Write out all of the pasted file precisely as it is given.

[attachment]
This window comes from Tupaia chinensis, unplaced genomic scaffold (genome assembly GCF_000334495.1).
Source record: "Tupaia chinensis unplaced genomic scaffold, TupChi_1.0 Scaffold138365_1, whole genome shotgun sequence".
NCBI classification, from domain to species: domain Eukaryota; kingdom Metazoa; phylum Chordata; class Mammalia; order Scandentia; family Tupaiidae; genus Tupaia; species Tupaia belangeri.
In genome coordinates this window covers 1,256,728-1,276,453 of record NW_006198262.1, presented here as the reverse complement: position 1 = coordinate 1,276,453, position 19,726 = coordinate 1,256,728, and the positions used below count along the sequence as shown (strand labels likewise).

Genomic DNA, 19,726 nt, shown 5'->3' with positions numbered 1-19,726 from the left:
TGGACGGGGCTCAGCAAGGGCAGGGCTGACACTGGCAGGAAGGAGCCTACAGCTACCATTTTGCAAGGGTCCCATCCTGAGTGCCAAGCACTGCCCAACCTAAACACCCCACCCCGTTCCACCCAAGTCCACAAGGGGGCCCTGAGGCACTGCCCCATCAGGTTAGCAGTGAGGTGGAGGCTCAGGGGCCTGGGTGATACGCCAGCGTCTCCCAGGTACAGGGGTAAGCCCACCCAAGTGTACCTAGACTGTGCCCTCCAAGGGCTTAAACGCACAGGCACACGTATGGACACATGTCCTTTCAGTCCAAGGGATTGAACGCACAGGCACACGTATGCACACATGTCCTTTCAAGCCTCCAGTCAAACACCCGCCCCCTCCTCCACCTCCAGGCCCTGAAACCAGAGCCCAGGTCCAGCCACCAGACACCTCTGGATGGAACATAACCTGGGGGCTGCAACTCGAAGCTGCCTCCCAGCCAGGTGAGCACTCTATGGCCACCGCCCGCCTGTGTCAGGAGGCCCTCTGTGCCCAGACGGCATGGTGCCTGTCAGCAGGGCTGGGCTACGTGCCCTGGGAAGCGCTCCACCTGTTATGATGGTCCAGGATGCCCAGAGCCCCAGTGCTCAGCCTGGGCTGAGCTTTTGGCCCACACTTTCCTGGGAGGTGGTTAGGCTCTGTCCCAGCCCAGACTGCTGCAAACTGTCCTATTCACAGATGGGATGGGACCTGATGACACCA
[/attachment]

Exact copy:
This window comes from Tupaia chinensis, unplaced genomic scaffold (genome assembly GCF_000334495.1).
Source record: "Tupaia chinensis unplaced genomic scaffold, TupChi_1.0 Scaffold138365_1, whole genome shotgun sequence".
NCBI classification, from domain to species: domain Eukaryota; kingdom Metazoa; phylum Chordata; class Mammalia; order Scandentia; family Tupaiidae; genus Tupaia; species Tupaia belangeri.
In genome coordinates this window covers 1,256,728-1,276,453 of record NW_006198262.1, presented here as the reverse complement: position 1 = coordinate 1,276,453, position 19,726 = coordinate 1,256,728, and the positions used below count along the sequence as shown (strand labels likewise).

Genomic DNA, 19,726 nt, shown 5'->3' with positions numbered 1-19,726 from the left:
TGGACGGGGCTCAGCAAGGGCAGGGCTGACACTGGCAGGAAGGAGCCTACAGCTACCATTTTGCAAGGGTCCCATCCTGAGTGCCAAGCACTGCCCAACCTAAACACCCCACCCCGTTCCACCCAAGTCCACAAGGGGGCCCTGAGGCACTGCCCCATCAGGTTAGCAGTGAGGTGGAGGCTCAGGGGCCTGGGTGATACGCCAGCGTCTCCCAGGTACAGGGGTAAGCCCACCCAAGTGTACCTAGACTGTGCCCTCCAAGGGCTTAAACGCACAGGCACACGTATGGACACATGTCCTTTCAGTCCAAGGGATTGAACGCACAGGCACACGTATGCACACATGTCCTTTCAAGCCTCCAGTCAAACACCCGCCCCCTCCTCCACCTCCAGGCCCTGAAACCAGAGCCCAGGTCCAGCCACCAGACACCTCTGGATGGAACATAACCTGGGGGCTGCAACTCGAAGCTGCCTCCCAGCCAGGTGAGCACTCTATGGCCACCGCCCGCCTGTGTCAGGAGGCCCTCTGTGCCCAGACGGCATGGTGCCTGTCAGCAGGGCTGGGCTACGTGCCCTGGGAAGCGCTCCACCTGTTATGATGGTCCAGGATGCCCAGAGCCCCAGTGCTCAGCCTGGGCTGAGCTTTTGGCCCACACTTTCCTGGGAGGTGGTTAGGCTCTGTCCCAGCCCAGACTGCTGCAAACTGTCCTATTCACAGATGGGATGGGACCTGATGACACCA